National Hero Gen. Sebouh Reinterred at Yerablur

YEREVAN—On Thurs., Nov. 20, the remains of General Sebouh (Arshak Nersesian), a prominent leader of the Armenian liberation movement in the late 19th and 20th centuries, were ceremonially buried in Yerevan’s military cemetery at Yerablur.

A ceremony marked the transfer of General Sebouh’s ashes to the Yerablur Military Cemetery in Armenia. (Photo: Photolur)
A ceremony marked the transfer of General Sebouh’s ashes to the Yerablur Military Cemetery in Armenia. (Photo: Photolur)

General Sebouh (1872-40) was a renowned commander and leader of the Armenian Revolutionary Federation (ARF) and fought against the Turkish Republic. As leader of the ARF and head of the Dashnaktsakan formation, he took part in the decisive battle of Sardarabad and later went on to help the Armenians besieged in Baku. In 1919, General Sebouh was elected to the parliament in the short-lived First Republic of Armenia (1918-20).

General Sebouh was also known for driving the Bolsheviks out of Armenia (May 1920), albeit temporarily, and crushing the Alexandropol Soviet. He left Armenia when the Bolsheviks eventually took over the country, immigrating to the United States. General Sebouh’s last wish was to be cremated and buried in Armenia whenever it became possible.

Attending the ceremony at the Pantheon in Yerevan was Armenian Defense Minister Seyran Ohanian. General Sebouh’s ashes were repatriated through the efforts of the Defense Ministry, as well as members of the Nersesian family. The burial took place as part of a series of events dedicated to the approaching Centennial of the 1915 Armenian Genocide.

Guest Contributor

Guest Contributor

Guest contributions to the Armenian Weekly are informative articles or press releases written and submitted by members of the community.


  1. My father, Misak Seferian, fought under Sebouh’s command in many battles and documented them daily in his diaries. He was with Sebouh in the desperate defense of Erzerum. Sebouh, Mourad of Sepastia, and my father were the last to leave the besieged city. Following are a few short segments of documentation taken from different battles, none are complete; there is a great deal of narrative about each of these battles, but the following will give you an idea of Sebouh’s commitment to the Cause.

    This very short segment is taken from the last day in the defense of Erzerum. Sentences and paragraphs are incomplete.

    Advancing through the grave-like city, we reached the streets of Dash Mughaza and Nazig Charshoun. We turned right at the Armenian Church and went toward Golbashin Street. Here we saw many Armenians running toward the Kars gate, carrying what they could.
    I ran to my father’s lodging. My father and his brother, Setrag, were waiting for me in front of the door. “People have started escaping from the city,” said Setrag. “Antranig and his staff left last night. Torkom has already left.”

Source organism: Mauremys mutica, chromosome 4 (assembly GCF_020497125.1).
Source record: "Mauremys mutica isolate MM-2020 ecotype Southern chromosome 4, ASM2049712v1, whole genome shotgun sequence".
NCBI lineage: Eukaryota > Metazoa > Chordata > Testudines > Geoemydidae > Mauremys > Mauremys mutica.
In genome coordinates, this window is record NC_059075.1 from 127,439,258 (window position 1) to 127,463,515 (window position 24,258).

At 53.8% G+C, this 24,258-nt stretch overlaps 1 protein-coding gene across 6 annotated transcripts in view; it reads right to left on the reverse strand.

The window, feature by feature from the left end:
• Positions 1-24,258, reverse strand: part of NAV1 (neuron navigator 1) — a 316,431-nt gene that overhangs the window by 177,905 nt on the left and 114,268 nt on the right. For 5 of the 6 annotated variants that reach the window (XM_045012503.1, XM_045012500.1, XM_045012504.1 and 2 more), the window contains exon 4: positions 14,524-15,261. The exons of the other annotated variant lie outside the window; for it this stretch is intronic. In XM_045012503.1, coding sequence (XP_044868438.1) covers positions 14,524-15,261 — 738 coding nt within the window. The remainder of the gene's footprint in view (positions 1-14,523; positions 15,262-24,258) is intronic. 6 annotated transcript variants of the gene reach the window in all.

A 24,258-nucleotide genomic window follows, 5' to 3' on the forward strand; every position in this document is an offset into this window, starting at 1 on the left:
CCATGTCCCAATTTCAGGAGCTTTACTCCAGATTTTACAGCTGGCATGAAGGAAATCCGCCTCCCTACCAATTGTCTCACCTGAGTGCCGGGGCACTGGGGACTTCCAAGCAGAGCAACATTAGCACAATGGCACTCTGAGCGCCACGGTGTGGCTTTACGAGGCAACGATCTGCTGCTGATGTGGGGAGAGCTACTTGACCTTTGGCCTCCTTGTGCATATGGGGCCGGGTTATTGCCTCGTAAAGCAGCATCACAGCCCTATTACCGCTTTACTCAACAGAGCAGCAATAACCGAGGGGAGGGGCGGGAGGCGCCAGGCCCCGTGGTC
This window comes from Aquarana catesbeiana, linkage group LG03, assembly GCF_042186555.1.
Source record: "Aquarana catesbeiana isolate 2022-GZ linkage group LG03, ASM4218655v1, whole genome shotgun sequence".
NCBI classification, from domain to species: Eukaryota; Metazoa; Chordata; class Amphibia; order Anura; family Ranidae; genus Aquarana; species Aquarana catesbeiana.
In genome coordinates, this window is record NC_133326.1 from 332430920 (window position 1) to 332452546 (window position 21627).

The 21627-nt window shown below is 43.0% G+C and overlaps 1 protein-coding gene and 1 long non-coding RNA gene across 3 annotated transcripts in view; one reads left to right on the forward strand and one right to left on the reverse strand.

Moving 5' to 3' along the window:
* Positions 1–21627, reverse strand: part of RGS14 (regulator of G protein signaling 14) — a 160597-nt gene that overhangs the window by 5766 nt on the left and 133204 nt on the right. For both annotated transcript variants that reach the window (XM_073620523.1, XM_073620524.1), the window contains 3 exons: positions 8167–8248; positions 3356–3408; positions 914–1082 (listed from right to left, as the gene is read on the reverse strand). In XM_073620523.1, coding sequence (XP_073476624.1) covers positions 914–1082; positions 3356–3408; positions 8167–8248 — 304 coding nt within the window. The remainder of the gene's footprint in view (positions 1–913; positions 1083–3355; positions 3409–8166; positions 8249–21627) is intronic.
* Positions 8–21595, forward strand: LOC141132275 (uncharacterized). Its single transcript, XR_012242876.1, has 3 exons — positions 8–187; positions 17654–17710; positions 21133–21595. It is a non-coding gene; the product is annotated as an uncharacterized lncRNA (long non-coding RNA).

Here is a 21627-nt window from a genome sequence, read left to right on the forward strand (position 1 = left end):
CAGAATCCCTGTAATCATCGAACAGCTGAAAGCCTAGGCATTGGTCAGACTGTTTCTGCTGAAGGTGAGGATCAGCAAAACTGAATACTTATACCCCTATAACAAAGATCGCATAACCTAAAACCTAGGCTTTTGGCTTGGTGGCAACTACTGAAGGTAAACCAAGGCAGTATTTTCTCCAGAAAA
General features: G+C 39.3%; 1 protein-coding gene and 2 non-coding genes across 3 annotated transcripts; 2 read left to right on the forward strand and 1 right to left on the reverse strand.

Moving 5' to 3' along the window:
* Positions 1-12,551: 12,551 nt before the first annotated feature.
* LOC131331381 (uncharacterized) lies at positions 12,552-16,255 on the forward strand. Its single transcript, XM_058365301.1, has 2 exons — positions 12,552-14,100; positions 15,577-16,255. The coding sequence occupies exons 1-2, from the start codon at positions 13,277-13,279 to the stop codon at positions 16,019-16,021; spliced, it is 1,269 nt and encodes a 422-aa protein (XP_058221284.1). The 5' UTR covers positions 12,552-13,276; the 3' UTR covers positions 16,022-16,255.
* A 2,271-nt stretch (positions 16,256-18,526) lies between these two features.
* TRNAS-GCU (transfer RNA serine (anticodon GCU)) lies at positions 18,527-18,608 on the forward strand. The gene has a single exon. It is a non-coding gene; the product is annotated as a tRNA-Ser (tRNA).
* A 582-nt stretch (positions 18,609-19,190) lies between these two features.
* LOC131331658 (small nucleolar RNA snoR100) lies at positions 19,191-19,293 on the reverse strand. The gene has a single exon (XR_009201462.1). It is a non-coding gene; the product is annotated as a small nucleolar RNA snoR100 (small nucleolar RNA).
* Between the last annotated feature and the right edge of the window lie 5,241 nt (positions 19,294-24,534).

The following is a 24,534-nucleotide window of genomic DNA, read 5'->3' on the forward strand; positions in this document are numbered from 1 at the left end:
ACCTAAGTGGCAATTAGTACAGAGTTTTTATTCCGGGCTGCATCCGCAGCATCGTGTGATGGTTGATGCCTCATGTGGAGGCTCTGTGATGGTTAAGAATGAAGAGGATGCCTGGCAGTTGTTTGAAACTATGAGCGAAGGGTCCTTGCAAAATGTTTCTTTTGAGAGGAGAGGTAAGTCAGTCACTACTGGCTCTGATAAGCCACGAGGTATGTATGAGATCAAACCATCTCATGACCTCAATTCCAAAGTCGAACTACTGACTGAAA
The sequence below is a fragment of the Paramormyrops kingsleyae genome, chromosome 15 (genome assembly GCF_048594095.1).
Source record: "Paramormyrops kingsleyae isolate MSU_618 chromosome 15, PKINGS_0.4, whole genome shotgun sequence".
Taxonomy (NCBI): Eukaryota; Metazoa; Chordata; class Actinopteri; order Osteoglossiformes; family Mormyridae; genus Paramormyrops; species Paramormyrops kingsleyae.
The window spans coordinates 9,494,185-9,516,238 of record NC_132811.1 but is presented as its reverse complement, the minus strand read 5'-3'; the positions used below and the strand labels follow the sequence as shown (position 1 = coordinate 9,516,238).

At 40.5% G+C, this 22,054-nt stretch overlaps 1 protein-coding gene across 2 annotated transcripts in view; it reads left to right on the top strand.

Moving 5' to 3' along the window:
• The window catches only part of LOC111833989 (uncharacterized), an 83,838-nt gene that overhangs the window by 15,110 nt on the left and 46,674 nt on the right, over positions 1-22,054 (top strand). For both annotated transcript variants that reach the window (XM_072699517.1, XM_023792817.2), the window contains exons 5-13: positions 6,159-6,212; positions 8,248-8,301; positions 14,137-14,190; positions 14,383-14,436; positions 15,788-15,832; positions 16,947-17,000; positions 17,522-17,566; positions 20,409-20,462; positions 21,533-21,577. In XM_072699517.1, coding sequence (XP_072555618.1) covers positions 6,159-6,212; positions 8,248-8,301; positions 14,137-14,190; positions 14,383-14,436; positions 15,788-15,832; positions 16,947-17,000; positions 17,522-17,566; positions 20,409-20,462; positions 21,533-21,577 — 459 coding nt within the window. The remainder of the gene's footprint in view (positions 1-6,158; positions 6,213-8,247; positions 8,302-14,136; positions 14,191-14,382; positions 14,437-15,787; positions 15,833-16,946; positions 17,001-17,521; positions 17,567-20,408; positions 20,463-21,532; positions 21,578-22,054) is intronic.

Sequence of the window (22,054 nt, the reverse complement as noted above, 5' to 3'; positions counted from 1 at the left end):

“Has Mourad left yet?” I asked.
    “Mourad and Sebouh are waiting in front of Chashga Chay with their cavalry. They won’t leave until the remaining Armenian population has fled from the city,” replied Setrag.
    I ran to Chashga Chay where Mourad was waiting with about fifty horsemen. When Hovnan saw me, he rode his horse to my side and said, “There are no Armenians left in the city. We are also leaving. Running, I went to the Kars gate. There was no one in the streets. I reached the gate at the same time as Mourad and Sebouh did. Their cavalry held position on both sides of the gate.

    Here are other short, incomplete segments of other battles.

    By October 5, 1920, we had control over three-fourths of the province of Ardahan. From our elevated positions, we could now see the forested mountains of Ardvin and Artanugh. Our leaders would not allow us to go beyond this point, as the Turks had already gone a considerable distance in the direction of Olti and Sarikamish. Sebouh’s Eighth Regiment, which had remained fifty miles away from us, was fighting on the front of Demir Kapu.

    Our forces at Ardahan and Demir Kapu did not number more than 2500. Of these, there were five hundred cavalry headed by Colonels Ghorzanian, Pilos of Khnus, and Mourad of Tsronk. The remaining two thousand foot soldiers formed Sebouh’s Seventh and Eighth Regiments, headed by Colonels Iskahanian, Baghdasarian, Roupen Toytoyian, and Yeghishé Zakarian.

    Yeghishé Zakarian’s 250 bayonets were holding both sides of the valley’s pass. In order to reach that pass, the enemy would have to go in front of the hills where Sebouh’s Seventh and Eighth Regiments, armed with ten Maxim machine guns, were hiding. They were very close when Sebouh gave the order to fire. Machine guns screamed like storks. Two thousand rifles roared. The Turks lost their heads, and not knowing what side to escape from, began falling like autumn leaves. They left seventy-five to one hundred dead and sought refuge in the same valley. We suffered the loss of three cavalry in that day’s battle with the Turks of Aghbaba.

    Heated battles in Shaynalar and Aghughum followed the shelling on the positions Sebouh’s men were protecting. The battle raged along the entire length of the front, but the greatest force of the enemy’s assault was to the heart of Ghuzulchakh, where the armored Death or Freedom train stood. Sebouh’s Eighth Regiment and the Fourth Regiment under Colonel Mirimanian were there.